200
votes

TL;DR: There's been a change in the candidate list for the 2021 Moderator Election. If you've already voted, you should confirm your votes still accurately represent your preferences. Details follow.


It recently came to the attention of the Stack Overflow moderation team that Shree, one of the candidates in the 2021 moderator election, submitted plagiarized content as part of their answers to the questionnaire.

Shree has subsequently made a public admission that he had done so:

It's not Zoe's fault, I copied Zoe's answer.

With that question, I agree with Zoe's answer. When I copy that answer, I'm not sure what's going through my head.

It's a blunder on my part.

We respect and admire anyone who admits to their mistakes and seeks to rectify them. However, this statement did not reflect the extent or severity of the infraction. As subsequent analysis by multiple users (including ayhan and GammaGames) would reveal, the extent of the plagiarism was much greater than copying a single answer from Zoe. We found Shree had copied nearly all of his answers from other candidates who submitted their nominations before his.

On Stack Overflow, plagiarism is viewed as a grave offense. Attribution is absolutely required for all copied content. Our Help Center article on referencing warns:

Do not copy the complete text of external sources; instead, use their words and ideas to support your own. And always give proper credit to the author and site where you found the text, including a direct link to it.

These are the rules of the site, clearly stated, and they apply to all users here, regardless of context. Furthermore, because moderators are the ones who investigate and judge accusations of plagiarism, they must be held to an even higher standard.

The existing moderators and community managers (CMs) have had extensive internal discussions about what, if anything, should be done in response to this finding of plagiarism. The election page notes that a candidate should "lead by example" and "show respect for their fellow community members in their actions and words". It further notes that, because "community moderators are accorded the highest level of privilege in our community", they "should themselves be exemplars of positive behavior and leaders within the community".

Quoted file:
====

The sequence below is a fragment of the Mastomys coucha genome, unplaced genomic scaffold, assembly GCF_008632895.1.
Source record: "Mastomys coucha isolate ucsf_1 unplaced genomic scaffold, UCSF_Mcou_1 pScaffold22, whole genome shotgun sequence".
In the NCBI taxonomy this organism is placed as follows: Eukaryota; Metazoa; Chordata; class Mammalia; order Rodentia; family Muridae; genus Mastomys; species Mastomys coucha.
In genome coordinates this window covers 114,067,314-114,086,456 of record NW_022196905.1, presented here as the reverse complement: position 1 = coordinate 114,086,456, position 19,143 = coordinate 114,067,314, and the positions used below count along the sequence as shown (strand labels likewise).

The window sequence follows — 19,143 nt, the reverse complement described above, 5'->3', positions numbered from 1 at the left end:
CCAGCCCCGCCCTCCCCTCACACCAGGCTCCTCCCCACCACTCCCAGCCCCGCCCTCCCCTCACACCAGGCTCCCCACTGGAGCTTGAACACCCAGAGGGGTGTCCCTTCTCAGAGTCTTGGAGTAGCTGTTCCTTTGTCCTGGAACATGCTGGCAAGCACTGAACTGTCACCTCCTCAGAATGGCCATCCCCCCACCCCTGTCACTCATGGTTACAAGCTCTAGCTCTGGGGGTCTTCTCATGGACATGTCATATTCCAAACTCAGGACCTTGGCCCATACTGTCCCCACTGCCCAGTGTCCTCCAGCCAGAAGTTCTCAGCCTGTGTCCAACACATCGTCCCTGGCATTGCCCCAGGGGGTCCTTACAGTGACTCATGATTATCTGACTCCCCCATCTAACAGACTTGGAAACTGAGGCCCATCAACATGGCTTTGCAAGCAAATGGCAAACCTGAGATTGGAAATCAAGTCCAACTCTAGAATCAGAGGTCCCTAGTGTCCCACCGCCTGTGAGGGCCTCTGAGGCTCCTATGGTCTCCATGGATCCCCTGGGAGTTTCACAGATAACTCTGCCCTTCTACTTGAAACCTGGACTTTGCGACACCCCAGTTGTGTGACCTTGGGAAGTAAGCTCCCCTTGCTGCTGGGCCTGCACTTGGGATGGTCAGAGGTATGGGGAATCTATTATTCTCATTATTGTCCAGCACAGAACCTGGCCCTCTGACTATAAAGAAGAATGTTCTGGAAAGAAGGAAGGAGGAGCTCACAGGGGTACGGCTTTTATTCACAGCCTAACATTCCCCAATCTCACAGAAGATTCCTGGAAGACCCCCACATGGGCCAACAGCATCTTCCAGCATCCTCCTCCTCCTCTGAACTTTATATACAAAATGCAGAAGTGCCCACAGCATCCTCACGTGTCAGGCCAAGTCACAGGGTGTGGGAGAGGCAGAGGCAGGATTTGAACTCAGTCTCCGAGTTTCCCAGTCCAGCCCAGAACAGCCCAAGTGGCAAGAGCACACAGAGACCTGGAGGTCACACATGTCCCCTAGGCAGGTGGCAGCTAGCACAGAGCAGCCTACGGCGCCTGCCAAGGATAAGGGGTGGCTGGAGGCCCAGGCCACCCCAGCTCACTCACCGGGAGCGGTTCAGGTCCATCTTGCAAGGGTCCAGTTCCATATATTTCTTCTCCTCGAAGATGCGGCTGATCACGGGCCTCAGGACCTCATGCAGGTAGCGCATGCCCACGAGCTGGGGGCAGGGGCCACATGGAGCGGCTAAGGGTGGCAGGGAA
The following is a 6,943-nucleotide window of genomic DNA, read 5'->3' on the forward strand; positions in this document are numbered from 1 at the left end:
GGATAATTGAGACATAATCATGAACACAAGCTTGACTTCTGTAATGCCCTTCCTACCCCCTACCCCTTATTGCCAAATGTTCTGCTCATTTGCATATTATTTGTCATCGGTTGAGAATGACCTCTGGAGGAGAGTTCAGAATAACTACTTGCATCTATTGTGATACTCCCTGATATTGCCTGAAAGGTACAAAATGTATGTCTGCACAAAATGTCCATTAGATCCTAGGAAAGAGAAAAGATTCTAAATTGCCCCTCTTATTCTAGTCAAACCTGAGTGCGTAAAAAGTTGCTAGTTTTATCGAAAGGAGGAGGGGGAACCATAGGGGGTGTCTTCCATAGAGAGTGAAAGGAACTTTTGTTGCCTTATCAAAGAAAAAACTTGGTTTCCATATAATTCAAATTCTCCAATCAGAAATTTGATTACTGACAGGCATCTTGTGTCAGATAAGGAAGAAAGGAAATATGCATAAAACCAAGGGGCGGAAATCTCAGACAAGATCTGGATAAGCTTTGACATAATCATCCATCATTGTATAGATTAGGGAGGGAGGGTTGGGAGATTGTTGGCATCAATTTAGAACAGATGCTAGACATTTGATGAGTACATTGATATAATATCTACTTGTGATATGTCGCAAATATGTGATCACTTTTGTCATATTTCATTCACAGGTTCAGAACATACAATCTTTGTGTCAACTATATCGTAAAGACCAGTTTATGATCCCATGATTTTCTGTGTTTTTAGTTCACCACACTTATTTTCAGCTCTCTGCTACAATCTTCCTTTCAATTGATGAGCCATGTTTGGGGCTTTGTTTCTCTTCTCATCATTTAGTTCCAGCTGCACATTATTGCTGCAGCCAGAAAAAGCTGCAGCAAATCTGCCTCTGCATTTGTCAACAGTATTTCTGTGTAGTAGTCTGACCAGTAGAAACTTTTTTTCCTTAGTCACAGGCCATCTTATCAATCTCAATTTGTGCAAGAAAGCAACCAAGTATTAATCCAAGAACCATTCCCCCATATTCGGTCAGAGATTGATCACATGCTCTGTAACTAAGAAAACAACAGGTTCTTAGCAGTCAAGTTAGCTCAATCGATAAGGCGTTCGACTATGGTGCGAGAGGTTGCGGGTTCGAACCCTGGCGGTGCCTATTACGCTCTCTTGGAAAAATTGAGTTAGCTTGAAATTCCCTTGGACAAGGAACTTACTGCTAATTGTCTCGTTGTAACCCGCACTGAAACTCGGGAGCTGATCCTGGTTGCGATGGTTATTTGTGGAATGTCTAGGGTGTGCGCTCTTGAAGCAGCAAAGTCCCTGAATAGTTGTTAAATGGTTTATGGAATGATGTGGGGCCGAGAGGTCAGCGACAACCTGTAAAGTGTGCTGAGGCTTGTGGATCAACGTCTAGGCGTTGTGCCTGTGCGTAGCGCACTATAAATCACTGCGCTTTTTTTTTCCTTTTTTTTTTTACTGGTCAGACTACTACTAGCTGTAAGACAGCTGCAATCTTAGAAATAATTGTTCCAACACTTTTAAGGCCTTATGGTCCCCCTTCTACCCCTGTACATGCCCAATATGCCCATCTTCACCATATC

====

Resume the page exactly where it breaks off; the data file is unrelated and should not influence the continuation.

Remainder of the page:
Therefore, it is our collective decision that such plagiarism on the part of a nominee is too significant of an offense to overlook. It violates the rules and standards of this community, and it is conduct unbecoming to the role of moderator. We did not arrive at this decision lightly, but we ultimately felt that we had no other choice. In any other circumstance, plagiarism would be handled by deleting the offending post and either warning or suspending the user responsible. A suspension is already reason to disqualify a candidate. Even though we do not feel that Shree's actions would warrant suspension on the first offense, we believe that such actions call the appropriateness of his candidacy into question. If an elected moderator had engaged in similar behavior, there would be serious questions as to whether or not they should remain a moderator.

Based on a super-majority vote of the current moderators, as well as agreement of the community managers, Shree's nomination has been withdrawn. The withdrawal process will follow the procedure established and outlined last year by Juan M when a candidate voluntarily withdrew from the election (except that, with the recent improvements to the election user interface, there is built-in support for withdrawing a nomination, which will be used here).